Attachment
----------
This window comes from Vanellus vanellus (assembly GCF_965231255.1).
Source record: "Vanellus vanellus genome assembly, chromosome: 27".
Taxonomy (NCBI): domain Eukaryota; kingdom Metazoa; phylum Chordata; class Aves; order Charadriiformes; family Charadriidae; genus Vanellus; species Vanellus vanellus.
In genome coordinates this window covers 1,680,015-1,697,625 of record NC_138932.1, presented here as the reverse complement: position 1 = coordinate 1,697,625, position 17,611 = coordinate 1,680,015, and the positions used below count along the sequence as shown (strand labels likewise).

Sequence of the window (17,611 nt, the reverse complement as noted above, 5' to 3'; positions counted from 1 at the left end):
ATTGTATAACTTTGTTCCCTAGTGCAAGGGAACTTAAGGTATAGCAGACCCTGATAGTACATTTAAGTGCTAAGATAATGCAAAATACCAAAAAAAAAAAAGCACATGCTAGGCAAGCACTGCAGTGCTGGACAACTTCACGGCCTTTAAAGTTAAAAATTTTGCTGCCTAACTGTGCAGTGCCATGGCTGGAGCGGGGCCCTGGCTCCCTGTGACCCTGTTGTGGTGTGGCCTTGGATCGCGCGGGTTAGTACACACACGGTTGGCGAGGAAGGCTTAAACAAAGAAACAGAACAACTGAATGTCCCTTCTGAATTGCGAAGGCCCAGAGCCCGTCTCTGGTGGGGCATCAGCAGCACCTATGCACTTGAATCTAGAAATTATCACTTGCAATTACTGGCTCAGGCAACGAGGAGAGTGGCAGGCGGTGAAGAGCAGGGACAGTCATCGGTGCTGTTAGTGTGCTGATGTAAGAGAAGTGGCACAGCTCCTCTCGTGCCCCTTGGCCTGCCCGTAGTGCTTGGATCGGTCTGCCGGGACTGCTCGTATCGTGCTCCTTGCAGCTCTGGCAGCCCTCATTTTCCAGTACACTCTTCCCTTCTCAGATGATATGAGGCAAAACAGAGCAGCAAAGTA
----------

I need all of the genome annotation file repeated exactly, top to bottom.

This window comes from Vanellus vanellus (assembly GCF_965231255.1).
Source record: "Vanellus vanellus genome assembly, chromosome: 27".
Taxonomy (NCBI): domain Eukaryota; kingdom Metazoa; phylum Chordata; class Aves; order Charadriiformes; family Charadriidae; genus Vanellus; species Vanellus vanellus.
In genome coordinates this window covers 1,680,015-1,697,625 of record NC_138932.1, presented here as the reverse complement: position 1 = coordinate 1,697,625, position 17,611 = coordinate 1,680,015, and the positions used below count along the sequence as shown (strand labels likewise).

Sequence of the window (17,611 nt, the reverse complement as noted above, 5' to 3'; positions counted from 1 at the left end):
ATTGTATAACTTTGTTCCCTAGTGCAAGGGAACTTAAGGTATAGCAGACCCTGATAGTACATTTAAGTGCTAAGATAATGCAAAATACCAAAAAAAAAAAAGCACATGCTAGGCAAGCACTGCAGTGCTGGACAACTTCACGGCCTTTAAAGTTAAAAATTTTGCTGCCTAACTGTGCAGTGCCATGGCTGGAGCGGGGCCCTGGCTCCCTGTGACCCTGTTGTGGTGTGGCCTTGGATCGCGCGGGTTAGTACACACACGGTTGGCGAGGAAGGCTTAAACAAAGAAACAGAACAACTGAATGTCCCTTCTGAATTGCGAAGGCCCAGAGCCCGTCTCTGGTGGGGCATCAGCAGCACCTATGCACTTGAATCTAGAAATTATCACTTGCAATTACTGGCTCAGGCAACGAGGAGAGTGGCAGGCGGTGAAGAGCAGGGACAGTCATCGGTGCTGTTAGTGTGCTGATGTAAGAGAAGTGGCACAGCTCCTCTCGTGCCCCTTGGCCTGCCCGTAGTGCTTGGATCGGTCTGCCGGGACTGCTCGTATCGTGCTCCTTGCAGCTCTGGCAGCCCTCATTTTCCAGTACACTCTTCCCTTCTCAGATGATATGAGGCAAAACAGAGCAGCAAAGTA